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King Kong Movie Review

denham film wray fay

1933 – Merian C. Cooper, Ernest B. Schoedsack –

A filmmaker, Carl Denham, takes a crew to a remote island where his leading lady is abducted by natives. The inhabitants offer the actress to their god, Kong, who, we discover, is a giant ape. The big ape falls for Ann (Fay Wray), but then he's captured. He's taken to New York City and exhibited, is maltreated, and escapes. Eventually he climbs the Empire State Building with his beloved Ann in hand, pursued by the authorities.

In spite of the opening quote from what is called an “old Arabian proverb” and all the speechifying by Denham (Robert Armstrong), King Kong's mythic qualities come as much from the clash of nature and civilization as from the old beauty-and-beast element. Anyone who hates setting the alarm clock and who has thought about dropping out of the rat race can't help but suppress a little cheer for Kong as he smashes a commuter train and rampages around the urban jungle. The movie beautifully sets up the audience for the first appearance of the monster by slowly releasing the information about the purpose of filmmaker Denham's voyage to Skull Mountain. He discovers a girl (Wray) at a soup kitchen (the only evidence of the Depression in the movie) to star in his new adventure film; they are far out at sea before Denham produces the old map to the unchartered island.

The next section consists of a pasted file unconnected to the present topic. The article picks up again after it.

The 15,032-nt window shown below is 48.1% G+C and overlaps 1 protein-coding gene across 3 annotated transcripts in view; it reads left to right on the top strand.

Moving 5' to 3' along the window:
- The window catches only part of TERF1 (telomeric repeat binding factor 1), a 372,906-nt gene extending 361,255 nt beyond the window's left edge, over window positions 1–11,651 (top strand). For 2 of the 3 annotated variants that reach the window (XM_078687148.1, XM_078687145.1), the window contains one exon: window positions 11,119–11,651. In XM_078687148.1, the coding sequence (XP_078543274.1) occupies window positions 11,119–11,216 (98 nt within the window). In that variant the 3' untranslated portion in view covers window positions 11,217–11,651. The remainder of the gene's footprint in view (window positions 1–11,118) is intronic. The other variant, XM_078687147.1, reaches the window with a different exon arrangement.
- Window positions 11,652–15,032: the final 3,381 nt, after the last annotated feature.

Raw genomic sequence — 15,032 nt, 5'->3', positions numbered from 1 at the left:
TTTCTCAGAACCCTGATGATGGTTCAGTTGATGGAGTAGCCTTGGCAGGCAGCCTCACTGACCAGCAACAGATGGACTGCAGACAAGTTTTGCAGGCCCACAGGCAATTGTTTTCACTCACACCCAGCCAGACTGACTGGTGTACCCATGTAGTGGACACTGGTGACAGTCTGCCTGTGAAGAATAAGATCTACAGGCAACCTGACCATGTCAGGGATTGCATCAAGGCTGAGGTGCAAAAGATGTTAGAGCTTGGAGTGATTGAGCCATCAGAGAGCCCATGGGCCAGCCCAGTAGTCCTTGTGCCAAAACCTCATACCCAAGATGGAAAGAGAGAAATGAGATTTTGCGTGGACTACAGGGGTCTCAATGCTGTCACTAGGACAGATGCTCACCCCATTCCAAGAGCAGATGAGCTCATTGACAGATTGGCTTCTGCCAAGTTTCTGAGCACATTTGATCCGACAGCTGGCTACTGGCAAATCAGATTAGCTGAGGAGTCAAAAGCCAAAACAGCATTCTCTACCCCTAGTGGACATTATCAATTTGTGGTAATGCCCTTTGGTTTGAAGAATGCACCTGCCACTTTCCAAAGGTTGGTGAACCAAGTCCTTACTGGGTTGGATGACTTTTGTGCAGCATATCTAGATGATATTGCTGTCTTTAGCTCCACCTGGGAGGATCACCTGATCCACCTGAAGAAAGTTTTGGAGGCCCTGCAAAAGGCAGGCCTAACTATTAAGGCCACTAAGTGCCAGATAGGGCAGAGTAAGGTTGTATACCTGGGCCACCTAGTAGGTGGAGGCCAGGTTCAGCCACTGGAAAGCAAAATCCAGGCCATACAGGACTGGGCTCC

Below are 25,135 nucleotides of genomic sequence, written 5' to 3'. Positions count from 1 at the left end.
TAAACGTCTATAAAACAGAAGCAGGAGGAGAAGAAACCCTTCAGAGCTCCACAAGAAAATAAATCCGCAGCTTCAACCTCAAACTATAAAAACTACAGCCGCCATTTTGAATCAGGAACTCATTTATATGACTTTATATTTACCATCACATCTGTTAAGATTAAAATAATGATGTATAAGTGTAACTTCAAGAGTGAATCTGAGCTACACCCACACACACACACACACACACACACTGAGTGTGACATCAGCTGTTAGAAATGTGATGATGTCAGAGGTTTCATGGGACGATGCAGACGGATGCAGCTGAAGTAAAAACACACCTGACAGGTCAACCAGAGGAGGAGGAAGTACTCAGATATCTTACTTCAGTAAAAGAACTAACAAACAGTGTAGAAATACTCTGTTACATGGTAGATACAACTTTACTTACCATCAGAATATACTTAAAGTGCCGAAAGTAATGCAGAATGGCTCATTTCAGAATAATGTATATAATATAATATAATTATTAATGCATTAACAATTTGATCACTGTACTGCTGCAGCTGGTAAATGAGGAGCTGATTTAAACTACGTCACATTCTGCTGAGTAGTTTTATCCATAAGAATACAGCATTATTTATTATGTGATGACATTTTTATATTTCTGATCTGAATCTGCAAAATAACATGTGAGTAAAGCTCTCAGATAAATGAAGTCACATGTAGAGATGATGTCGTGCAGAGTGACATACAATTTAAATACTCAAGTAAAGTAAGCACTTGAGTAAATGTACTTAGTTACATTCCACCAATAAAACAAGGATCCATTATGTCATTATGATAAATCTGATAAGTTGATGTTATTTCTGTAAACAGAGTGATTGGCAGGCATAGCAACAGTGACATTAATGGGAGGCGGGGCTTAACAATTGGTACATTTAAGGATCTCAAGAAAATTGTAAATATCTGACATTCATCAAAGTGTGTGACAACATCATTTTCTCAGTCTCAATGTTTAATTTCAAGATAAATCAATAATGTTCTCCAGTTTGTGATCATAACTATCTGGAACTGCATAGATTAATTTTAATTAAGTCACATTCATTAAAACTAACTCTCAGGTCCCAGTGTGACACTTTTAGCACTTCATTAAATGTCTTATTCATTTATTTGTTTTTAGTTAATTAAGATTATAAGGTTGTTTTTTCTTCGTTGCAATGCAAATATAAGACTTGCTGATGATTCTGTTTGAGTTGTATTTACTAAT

No one would have predicted from Bruce Cabot's wooden performance that he would have such a long career in movies. The dated dialogue and acting simply point out all the more how much the movie depends on its special effects, created by Willis O'Brien. The rear projection and the use of the optical printer had not attempted such depth of field effects until this film. These were realized through painted-glass backgrounds at different distances from the camera, an effect Walt Disney would later use in Snow White.

King Kong set many standards for movie spectacles: the teasing, delayed appearance of the monster (a rule Steven Spielberg follows in Jaws); the effects-driven vehicle with minimal attention given to character, acting, and dialogue; the plot as a series of memorable set pieces (as in the sacrifice scene with Fay Wray, Kong fighting the tyrannosaurus, the escape from Kong's lair, the destruction of the native village); the marketing of the film as an event (this one was billed on its initial release as “the eighth wonder of the world”); and the re-release of the film to new audiences. Most of all, as a movie spectacle, King Kong came to be regarded as something that audiences had never seen before.

Cast: Fay Wray (Ann Darrow), Robert Armstrong (Carl Denham), Bruce Cabot (Jack Driscoll), Frank Reicher (Captain Englehorn), Sam Hardy (Weston), Noble Johnson (native chief), Steve Clemente (Witch King), James Flavin (second mate), Vera Lewis (woman at the theater) Cinematographer: Edward Linden, J.O. Taylor, Vernon L. Walker Composer: Max Steiner Producer: Merian C. Cooper, Ernest B. Schoedsack, and David O. Selznick for RKO Running Time: 105 minutes Format: VHS, LV.

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